• Sea Otters are beautiful intelligent creatures of God. Their numbers are just starting to rise. Please reconsider bill HR4030. There has to be a balance for the ecosystem to work. This is not it.
    Thank you

  • I want to clarify something very important that was not posted here. This statement is misleading and needs more context “would suspend the U.S. Fish and Wildlife Service procedure to end the decades-old “no-otter” zone.”

    This is not just a “procedure” that FWS has undertaken all of a sudden. The FWS is required to make a decision about the fate of the failed “no-otter” zone because of a legal settlement agreement brought against the FWS by The Otter Project and the Environmental Defense Center. The proposed legislation will undermine this legal settlement agreement which is “the key” argument against HR 4043.

    In your how you can help section, please direct people to http://www.otterproject.org where they can get more information to inform their representatives.

    Thank you.

  • Sam

    I signed the form letter. Thank you!

  • Elton

    Thank you for also covering wildlife like the sea otter. Not too many pet blogs also cover wildlife.

  • Carol Hupp

    noted, thank you Michele, I will take action on this!!

  • Linda McMurray

    This animals deserve to live free and their own safe habitat.

  • Sea Otters are beautiful intelligent creatures of God. Their numbers are just starting to rise. Please reconsider bill HR4030. There always has to be a balance for the ecosystem to work. This is not it.
    Thank you

  • Andrew

    I think sea otters are so appealing that they will be protected. I am signed the letter. Thanks!

  • Hi Elton, Most of the content here is centered around cats and dogs, but I do like covering stories about wildlife too. I like all animals. Best, Michele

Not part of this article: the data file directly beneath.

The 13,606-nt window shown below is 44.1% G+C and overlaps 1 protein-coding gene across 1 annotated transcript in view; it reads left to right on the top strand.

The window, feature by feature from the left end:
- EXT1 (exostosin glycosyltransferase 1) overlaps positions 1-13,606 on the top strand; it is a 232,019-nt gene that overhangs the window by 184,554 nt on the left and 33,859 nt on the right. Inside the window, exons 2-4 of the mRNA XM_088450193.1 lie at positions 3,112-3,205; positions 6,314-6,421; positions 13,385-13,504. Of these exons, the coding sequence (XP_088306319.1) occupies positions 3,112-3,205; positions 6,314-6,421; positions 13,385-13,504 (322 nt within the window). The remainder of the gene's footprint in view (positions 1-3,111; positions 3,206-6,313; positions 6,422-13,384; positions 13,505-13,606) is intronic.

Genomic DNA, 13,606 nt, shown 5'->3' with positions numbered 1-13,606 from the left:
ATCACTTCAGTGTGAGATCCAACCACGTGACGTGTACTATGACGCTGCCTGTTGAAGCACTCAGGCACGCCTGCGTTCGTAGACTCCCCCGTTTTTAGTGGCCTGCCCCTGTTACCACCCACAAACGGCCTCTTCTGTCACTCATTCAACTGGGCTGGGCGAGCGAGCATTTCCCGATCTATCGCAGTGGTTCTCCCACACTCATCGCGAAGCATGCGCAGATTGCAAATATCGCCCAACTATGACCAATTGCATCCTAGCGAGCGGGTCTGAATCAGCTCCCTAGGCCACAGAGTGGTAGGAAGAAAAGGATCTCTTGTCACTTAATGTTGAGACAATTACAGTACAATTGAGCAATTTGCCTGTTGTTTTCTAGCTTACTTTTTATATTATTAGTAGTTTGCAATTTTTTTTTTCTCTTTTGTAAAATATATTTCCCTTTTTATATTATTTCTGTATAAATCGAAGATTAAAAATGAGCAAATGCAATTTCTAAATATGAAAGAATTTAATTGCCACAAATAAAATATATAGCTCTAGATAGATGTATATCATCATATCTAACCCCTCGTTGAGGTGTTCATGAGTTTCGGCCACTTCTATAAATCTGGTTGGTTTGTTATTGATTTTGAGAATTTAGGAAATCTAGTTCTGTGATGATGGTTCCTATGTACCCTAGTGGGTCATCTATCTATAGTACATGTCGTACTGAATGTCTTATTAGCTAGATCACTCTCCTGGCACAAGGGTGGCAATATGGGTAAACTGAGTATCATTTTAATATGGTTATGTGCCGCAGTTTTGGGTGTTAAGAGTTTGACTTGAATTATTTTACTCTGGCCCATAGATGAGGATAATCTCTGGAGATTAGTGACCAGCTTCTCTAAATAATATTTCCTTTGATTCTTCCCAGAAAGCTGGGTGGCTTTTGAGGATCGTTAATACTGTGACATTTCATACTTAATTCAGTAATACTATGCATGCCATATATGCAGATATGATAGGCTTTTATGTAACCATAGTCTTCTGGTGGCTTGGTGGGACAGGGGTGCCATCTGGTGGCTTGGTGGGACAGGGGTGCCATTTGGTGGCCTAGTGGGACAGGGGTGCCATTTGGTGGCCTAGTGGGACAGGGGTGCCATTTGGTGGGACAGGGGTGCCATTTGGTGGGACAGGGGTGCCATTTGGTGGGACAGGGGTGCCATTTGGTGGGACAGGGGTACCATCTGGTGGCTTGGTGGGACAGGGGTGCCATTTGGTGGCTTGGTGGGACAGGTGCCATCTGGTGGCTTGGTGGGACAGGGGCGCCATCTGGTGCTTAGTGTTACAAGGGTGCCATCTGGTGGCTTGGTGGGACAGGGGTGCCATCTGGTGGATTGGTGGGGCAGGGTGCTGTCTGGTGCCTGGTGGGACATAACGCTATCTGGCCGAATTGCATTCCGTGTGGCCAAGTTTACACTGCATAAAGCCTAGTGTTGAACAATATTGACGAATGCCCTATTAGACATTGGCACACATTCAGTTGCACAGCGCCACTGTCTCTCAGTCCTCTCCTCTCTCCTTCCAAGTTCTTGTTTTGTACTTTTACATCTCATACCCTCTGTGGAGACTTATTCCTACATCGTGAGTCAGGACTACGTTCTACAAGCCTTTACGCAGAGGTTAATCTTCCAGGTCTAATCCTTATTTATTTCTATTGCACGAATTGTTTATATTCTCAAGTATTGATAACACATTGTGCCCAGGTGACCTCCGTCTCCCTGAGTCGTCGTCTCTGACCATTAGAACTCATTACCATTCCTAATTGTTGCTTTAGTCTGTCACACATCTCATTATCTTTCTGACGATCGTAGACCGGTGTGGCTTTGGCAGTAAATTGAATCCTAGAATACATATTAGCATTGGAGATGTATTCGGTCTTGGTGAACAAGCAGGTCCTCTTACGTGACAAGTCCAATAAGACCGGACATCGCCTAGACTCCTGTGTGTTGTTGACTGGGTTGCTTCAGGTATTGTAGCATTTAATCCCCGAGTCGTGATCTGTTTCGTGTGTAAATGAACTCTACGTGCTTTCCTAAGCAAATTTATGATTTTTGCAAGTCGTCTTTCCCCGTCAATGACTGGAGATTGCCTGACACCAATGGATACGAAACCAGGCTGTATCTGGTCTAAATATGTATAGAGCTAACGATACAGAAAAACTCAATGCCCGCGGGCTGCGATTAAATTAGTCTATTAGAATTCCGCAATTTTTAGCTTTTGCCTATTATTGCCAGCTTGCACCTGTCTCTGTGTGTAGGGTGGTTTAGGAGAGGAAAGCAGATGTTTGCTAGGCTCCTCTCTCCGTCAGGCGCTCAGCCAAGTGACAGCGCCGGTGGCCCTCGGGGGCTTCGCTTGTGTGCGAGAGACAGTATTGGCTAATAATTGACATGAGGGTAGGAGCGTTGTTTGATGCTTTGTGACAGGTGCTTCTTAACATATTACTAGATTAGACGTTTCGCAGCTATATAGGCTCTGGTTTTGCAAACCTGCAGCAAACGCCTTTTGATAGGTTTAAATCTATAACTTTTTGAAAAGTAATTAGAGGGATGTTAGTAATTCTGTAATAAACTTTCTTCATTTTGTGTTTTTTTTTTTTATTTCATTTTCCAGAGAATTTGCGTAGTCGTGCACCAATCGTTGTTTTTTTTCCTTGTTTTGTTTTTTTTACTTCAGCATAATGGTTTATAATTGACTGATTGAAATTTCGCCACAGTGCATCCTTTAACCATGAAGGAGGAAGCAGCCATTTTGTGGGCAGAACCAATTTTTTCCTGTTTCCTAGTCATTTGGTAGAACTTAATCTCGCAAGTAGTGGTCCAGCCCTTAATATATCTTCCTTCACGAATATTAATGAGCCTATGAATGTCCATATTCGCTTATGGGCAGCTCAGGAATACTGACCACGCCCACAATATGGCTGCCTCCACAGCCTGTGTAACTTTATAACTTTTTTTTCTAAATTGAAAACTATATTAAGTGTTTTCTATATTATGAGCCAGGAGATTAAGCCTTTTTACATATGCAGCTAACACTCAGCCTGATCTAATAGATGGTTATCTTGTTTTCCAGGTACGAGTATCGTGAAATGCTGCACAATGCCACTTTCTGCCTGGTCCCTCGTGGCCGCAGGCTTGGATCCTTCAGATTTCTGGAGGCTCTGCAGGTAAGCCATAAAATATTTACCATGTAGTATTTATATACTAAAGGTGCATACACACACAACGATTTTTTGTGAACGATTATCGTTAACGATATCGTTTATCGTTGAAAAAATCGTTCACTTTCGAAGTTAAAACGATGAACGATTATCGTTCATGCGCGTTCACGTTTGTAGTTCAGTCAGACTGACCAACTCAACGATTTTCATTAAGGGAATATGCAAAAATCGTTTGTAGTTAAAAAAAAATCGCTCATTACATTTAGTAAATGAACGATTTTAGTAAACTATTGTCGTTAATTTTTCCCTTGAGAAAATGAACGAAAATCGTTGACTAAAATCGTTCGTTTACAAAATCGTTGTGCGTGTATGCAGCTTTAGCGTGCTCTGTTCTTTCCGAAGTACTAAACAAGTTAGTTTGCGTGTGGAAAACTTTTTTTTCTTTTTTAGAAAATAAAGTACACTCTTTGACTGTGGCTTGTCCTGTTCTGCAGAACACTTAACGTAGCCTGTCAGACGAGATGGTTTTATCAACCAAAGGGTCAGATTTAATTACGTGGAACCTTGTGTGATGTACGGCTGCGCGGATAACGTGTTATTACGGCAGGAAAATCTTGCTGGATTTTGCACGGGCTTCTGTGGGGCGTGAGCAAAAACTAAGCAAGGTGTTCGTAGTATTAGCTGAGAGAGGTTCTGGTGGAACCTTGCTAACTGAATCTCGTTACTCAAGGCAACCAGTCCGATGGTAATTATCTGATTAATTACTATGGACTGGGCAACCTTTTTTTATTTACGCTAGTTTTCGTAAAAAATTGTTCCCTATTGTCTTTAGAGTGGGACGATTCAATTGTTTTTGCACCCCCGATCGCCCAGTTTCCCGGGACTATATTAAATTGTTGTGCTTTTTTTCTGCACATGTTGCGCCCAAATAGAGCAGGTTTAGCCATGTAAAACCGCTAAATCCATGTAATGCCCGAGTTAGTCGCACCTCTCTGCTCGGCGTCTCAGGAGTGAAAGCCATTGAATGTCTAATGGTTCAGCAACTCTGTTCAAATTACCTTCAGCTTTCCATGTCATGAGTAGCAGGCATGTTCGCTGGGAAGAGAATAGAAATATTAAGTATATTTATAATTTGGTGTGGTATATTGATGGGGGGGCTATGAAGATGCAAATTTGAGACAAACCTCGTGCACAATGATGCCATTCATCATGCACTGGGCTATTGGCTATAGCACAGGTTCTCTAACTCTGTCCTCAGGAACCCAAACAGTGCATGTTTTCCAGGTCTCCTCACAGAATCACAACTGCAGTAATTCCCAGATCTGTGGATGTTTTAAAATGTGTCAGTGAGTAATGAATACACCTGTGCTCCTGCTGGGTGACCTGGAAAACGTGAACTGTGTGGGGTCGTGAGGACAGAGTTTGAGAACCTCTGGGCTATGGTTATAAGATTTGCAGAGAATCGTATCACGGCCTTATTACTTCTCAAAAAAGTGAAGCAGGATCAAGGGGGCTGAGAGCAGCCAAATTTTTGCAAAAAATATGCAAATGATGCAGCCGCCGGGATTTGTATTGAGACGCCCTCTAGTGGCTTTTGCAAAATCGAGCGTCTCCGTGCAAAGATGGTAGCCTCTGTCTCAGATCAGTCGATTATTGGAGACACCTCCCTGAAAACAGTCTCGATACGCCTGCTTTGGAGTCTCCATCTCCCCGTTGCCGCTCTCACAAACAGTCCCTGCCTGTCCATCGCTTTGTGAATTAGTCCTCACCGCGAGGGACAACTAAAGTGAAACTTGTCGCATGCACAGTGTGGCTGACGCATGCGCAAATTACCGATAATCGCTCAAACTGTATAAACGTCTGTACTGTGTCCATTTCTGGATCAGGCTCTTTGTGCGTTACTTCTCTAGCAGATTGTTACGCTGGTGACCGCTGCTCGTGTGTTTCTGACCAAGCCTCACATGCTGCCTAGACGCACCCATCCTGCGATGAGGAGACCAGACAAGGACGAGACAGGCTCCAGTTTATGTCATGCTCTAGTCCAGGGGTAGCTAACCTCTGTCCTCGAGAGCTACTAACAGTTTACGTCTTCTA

• Ed

    These are my favorite animals. Thanks for covering wildlife too.

  • Daniela

    wanted to thank you for covering wildlife and making it so easy for us to do our part!

  • Elsie Au

    Thanks for this, action taken.

  • Signed sealed delivered!

  • Thank you to everyone who has taken action against H.R. 4043! This is an incredibly important bill that has a real chance of passing and restricting the range of the southern sea otter. The public really needs to stand up and make our voices heard.

    As Brad from The Otter Project suggests, this is a complex issue. The process to end the No-Otter Zone has been ongoing for almost 20 years. For more information, please visit The Otter Project’s website about their lawsuit as well as the section on Friends of the Sea Otter’s site which contains a lot of information and background on the no-otter zone: http://seaotters.org/disablingbackground.html.

    Of course please feel free to contact us for more information as well.

    Thanks!
    Jason

  • Robert

    I’m sharing this letter, signed it, and sent i.

  • Ella

    Only 2,700 Californian Sea Otters left, how sad. I know there are more in Alaska. But it is so important to talk care of all animals. I signed the letter. Thanks Michele for posting this.

  • Allan

    I live in CA., and have seen these critters. They are fun to watch, and we should watch over them. I signed the letter. Thanks!